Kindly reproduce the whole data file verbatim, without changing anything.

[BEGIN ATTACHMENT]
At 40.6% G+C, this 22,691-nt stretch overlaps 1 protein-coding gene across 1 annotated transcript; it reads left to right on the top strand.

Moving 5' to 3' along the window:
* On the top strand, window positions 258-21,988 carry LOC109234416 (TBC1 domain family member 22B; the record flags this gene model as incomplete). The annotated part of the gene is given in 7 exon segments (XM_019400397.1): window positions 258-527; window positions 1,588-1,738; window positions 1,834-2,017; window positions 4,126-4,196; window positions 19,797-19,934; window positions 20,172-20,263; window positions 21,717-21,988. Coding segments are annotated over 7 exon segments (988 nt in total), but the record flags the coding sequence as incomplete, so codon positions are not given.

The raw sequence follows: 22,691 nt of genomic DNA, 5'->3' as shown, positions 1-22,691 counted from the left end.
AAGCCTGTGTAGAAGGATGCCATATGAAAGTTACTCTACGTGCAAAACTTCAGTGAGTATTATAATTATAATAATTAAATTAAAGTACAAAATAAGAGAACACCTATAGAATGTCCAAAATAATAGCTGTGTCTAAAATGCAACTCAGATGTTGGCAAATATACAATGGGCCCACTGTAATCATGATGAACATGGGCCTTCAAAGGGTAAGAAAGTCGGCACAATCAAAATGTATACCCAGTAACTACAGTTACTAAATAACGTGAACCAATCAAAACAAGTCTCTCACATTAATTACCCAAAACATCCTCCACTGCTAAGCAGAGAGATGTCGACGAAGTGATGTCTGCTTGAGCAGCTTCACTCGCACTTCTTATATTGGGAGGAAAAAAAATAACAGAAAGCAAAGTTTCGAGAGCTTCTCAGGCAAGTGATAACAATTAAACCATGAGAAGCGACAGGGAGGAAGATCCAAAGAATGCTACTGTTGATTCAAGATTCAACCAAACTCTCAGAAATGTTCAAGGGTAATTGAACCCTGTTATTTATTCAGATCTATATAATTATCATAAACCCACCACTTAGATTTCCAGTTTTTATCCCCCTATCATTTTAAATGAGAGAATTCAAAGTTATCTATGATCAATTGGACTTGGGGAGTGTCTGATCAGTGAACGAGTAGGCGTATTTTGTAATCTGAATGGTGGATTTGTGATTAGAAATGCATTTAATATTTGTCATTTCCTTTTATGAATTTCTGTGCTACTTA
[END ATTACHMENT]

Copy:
At 40.6% G+C, this 22,691-nt stretch overlaps 1 protein-coding gene across 1 annotated transcript; it reads left to right on the top strand.

Moving 5' to 3' along the window:
* On the top strand, window positions 258-21,988 carry LOC109234416 (TBC1 domain family member 22B; the record flags this gene model as incomplete). The annotated part of the gene is given in 7 exon segments (XM_019400397.1): window positions 258-527; window positions 1,588-1,738; window positions 1,834-2,017; window positions 4,126-4,196; window positions 19,797-19,934; window positions 20,172-20,263; window positions 21,717-21,988. Coding segments are annotated over 7 exon segments (988 nt in total), but the record flags the coding sequence as incomplete, so codon positions are not given.

The raw sequence follows: 22,691 nt of genomic DNA, 5'->3' as shown, positions 1-22,691 counted from the left end.
AAGCCTGTGTAGAAGGATGCCATATGAAAGTTACTCTACGTGCAAAACTTCAGTGAGTATTATAATTATAATAATTAAATTAAAGTACAAAATAAGAGAACACCTATAGAATGTCCAAAATAATAGCTGTGTCTAAAATGCAACTCAGATGTTGGCAAATATACAATGGGCCCACTGTAATCATGATGAACATGGGCCTTCAAAGGGTAAGAAAGTCGGCACAATCAAAATGTATACCCAGTAACTACAGTTACTAAATAACGTGAACCAATCAAAACAAGTCTCTCACATTAATTACCCAAAACATCCTCCACTGCTAAGCAGAGAGATGTCGACGAAGTGATGTCTGCTTGAGCAGCTTCACTCGCACTTCTTATATTGGGAGGAAAAAAAATAACAGAAAGCAAAGTTTCGAGAGCTTCTCAGGCAAGTGATAACAATTAAACCATGAGAAGCGACAGGGAGGAAGATCCAAAGAATGCTACTGTTGATTCAAGATTCAACCAAACTCTCAGAAATGTTCAAGGGTAATTGAACCCTGTTATTTATTCAGATCTATATAATTATCATAAACCCACCACTTAGATTTCCAGTTTTTATCCCCCTATCATTTTAAATGAGAGAATTCAAAGTTATCTATGATCAATTGGACTTGGGGAGTGTCTGATCAGTGAACGAGTAGGCGTATTTTGTAATCTGAATGGTGGATTTGTGATTAGAAATGCATTTAATATTTGTCATTTCCTTTTATGAATTTCTGTGCTACTTA